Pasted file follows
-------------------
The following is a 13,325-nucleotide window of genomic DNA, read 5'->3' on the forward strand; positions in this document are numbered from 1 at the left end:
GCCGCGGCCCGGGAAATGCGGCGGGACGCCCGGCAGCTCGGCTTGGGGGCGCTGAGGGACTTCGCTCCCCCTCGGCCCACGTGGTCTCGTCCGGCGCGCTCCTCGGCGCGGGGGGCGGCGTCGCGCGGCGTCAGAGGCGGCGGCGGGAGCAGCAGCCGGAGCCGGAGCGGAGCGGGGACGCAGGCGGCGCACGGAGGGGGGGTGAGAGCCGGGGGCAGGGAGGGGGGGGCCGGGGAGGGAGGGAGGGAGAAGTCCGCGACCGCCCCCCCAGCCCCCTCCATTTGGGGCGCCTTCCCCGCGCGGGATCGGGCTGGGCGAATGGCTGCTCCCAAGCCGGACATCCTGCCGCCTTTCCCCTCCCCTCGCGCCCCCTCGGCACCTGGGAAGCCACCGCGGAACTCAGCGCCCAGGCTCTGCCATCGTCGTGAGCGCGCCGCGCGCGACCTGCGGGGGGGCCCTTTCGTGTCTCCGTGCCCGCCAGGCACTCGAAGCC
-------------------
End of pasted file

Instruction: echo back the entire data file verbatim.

The following is a 13,325-nucleotide window of genomic DNA, read 5'->3' on the forward strand; positions in this document are numbered from 1 at the left end:
GCCGCGGCCCGGGAAATGCGGCGGGACGCCCGGCAGCTCGGCTTGGGGGCGCTGAGGGACTTCGCTCCCCCTCGGCCCACGTGGTCTCGTCCGGCGCGCTCCTCGGCGCGGGGGGCGGCGTCGCGCGGCGTCAGAGGCGGCGGCGGGAGCAGCAGCCGGAGCCGGAGCGGAGCGGGGACGCAGGCGGCGCACGGAGGGGGGGTGAGAGCCGGGGGCAGGGAGGGGGGGGCCGGGGAGGGAGGGAGGGAGAAGTCCGCGACCGCCCCCCCAGCCCCCTCCATTTGGGGCGCCTTCCCCGCGCGGGATCGGGCTGGGCGAATGGCTGCTCCCAAGCCGGACATCCTGCCGCCTTTCCCCTCCCCTCGCGCCCCCTCGGCACCTGGGAAGCCACCGCGGAACTCAGCGCCCAGGCTCTGCCATCGTCGTGAGCGCGCCGCGCGCGACCTGCGGGGGGGCCCTTTCGTGTCTCCGTGCCCGCCAGGCACTCGAAGCC